Selling Yourself Is More Method Than Message

Delighted to see a couple of enterprising young graduates make news in their job searches in London this Summer.

The pair targeted hugely busy train stations. Their idea was to catch the eye of potential employers as they made their commute to work.

In the case of the first job hunter, Alfred Ajani grew frustrated after sending out 300 CVs and cover letters since April without success. Here was what was on his sheet of white paper that he held up to Waterloo Station passers by:


Omar Bashir held a slightly larger sheet at Cannon Street station. And used blues for text.

2:1 Economics Graduate
With Experience

Looking For Career Opportunities

Could You Help Me?

Grab My CV Here!

Alfred got to email 25 CVs and secured 4 interviews. Omar got an interview on the day and was employed by 6:30 that night.

Such triumph will surely lead to a parade of unemployed graduates lining the platforms of London rail termini heralding a whole new social meme. If you were one of many at that stage yourself wouldn’t you make it happen for tomorrow alongside similarly afflicted peers?

Let’s first deal with the message.

Both sheets of paper were small and simple. No huge banner, no sandwich board. Omar’s is perhaps slightly more sophisticated.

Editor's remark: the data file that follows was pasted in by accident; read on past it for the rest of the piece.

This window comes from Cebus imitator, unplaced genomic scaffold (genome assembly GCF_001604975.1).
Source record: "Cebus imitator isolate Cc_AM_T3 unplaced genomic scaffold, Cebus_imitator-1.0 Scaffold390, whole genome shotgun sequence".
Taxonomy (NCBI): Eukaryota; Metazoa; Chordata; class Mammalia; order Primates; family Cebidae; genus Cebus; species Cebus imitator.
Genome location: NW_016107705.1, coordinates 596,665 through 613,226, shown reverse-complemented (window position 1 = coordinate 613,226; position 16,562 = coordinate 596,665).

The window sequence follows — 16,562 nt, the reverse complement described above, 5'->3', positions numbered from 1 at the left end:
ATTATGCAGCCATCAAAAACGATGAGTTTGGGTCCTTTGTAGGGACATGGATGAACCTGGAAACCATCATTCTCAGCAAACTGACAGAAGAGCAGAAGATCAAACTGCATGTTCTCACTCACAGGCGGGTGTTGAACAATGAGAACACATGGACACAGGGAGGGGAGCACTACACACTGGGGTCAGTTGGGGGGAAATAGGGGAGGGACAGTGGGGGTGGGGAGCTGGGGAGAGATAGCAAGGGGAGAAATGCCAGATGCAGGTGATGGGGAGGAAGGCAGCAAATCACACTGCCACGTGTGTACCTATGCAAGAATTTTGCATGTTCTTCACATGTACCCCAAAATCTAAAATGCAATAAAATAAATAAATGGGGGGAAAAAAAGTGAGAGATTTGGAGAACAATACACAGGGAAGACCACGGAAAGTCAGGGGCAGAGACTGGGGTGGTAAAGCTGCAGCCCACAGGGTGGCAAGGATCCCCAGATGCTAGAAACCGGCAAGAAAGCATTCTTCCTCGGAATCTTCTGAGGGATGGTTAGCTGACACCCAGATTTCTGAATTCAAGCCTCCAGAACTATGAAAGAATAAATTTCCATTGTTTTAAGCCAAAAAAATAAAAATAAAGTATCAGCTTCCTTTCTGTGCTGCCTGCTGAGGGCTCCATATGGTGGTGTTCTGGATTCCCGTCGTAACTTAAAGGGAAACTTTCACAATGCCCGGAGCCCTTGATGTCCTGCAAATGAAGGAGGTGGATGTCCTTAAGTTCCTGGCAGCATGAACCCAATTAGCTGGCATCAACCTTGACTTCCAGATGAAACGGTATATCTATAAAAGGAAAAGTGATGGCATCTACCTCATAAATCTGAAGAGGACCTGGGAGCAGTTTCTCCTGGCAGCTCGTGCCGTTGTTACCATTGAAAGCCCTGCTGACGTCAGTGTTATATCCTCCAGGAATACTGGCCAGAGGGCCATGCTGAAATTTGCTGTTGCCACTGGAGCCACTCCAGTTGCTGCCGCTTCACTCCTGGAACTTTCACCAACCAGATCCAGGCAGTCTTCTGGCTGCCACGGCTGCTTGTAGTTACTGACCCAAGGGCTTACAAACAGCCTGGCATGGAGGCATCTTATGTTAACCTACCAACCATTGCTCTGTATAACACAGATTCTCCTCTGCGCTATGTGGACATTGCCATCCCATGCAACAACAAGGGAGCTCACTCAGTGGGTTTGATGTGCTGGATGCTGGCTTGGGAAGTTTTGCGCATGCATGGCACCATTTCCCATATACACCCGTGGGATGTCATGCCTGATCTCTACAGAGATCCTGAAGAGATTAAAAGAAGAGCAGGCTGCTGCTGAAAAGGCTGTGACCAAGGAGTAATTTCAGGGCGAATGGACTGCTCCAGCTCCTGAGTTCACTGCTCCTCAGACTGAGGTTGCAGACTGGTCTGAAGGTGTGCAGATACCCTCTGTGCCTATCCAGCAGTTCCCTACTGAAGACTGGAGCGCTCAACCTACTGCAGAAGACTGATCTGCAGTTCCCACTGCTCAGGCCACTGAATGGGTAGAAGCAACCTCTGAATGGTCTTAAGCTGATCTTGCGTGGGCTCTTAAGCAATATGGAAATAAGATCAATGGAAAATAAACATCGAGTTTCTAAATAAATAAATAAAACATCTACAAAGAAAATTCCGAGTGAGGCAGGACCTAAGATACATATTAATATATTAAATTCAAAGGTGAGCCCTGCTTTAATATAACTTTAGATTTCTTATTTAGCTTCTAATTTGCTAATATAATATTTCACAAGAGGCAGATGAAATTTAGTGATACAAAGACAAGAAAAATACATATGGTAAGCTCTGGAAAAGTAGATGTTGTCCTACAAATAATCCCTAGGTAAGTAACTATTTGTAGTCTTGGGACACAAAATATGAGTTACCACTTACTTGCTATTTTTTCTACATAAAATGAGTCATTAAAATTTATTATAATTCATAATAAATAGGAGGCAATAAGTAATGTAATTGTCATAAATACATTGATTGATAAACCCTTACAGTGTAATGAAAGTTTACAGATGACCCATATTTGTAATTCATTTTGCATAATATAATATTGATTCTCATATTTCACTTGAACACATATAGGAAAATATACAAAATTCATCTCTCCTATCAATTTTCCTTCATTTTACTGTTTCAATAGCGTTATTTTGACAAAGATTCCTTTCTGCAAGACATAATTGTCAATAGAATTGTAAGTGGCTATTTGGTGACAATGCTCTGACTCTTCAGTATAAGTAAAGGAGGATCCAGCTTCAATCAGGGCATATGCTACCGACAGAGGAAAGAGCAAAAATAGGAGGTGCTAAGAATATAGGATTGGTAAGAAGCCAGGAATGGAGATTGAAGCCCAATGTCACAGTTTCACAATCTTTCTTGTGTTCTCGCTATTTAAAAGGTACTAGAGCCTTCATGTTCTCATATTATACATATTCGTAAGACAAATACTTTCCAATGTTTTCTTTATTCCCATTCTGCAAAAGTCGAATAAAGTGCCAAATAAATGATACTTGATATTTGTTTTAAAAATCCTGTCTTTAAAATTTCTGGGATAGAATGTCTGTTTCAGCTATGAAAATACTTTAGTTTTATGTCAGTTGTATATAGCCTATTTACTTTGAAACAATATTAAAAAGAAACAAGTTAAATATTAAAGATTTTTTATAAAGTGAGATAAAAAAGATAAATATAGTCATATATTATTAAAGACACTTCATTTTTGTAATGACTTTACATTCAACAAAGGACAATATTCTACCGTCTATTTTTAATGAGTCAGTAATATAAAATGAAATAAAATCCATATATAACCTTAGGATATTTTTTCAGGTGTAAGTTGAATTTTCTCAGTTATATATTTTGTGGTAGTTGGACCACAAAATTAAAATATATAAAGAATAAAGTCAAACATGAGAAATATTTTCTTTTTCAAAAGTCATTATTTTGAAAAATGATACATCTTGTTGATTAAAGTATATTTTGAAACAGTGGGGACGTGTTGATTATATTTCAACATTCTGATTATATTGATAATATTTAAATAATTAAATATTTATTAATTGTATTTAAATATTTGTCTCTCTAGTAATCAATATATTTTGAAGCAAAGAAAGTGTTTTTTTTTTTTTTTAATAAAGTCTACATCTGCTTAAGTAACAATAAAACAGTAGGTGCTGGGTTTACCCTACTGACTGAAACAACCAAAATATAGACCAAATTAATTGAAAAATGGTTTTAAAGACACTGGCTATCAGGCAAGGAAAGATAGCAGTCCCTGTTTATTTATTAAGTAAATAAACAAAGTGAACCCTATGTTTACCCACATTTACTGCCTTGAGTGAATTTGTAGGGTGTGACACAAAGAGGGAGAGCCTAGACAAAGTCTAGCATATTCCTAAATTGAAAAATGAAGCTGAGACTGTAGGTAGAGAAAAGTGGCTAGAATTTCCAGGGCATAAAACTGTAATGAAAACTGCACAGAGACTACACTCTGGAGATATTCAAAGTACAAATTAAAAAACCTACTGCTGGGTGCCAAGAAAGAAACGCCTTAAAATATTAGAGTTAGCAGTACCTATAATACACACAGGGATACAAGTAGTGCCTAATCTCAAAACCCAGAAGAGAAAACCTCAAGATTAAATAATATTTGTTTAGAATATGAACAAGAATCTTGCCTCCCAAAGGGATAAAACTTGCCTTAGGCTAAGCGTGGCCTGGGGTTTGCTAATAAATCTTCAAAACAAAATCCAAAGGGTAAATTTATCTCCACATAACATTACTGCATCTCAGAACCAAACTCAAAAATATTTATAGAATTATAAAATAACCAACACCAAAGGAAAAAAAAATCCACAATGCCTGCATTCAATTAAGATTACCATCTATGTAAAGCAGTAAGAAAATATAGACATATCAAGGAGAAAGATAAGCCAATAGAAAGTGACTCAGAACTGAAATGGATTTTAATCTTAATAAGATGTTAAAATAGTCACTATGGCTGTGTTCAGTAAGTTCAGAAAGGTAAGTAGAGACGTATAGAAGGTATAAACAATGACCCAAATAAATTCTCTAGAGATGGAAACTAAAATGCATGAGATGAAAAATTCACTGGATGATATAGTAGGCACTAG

He uses colours, space, states what he wants and asks for help.

Yet these do not necessarily make his approach “better”. For Alfred’s is ultra succinct. And they both worked.

Maybe Alfred’s mention of his Uni might restrict to those that also went there. Maybe Omar could have said where he studied. Maybe not.

You could argue that the first ‘proper job’ search is so universal that not much needs to be said. After all, as Alfred says, how do you get on the ladder… “If everyone is saying we don’t have experience, then I do not understand how we are supposed to get that experience.”

Normally I’d recommend progressing beyond the mere ‘what’s’ of these messages. Why would someone really take you on? Perhaps future copycats will need to go this route.

What worked here was not solely message, but method. They were first to show the initiative – or courage – to stand around, so exposed, for exposure.

Emailing a CV feels like the most arctic of cold calling.

There’s precious little chance of standing out.

You gain attention by being seen in places your target audience doesn’t expect to see you.

This seems true of just about any sales pursuit in a crowded marketplace.

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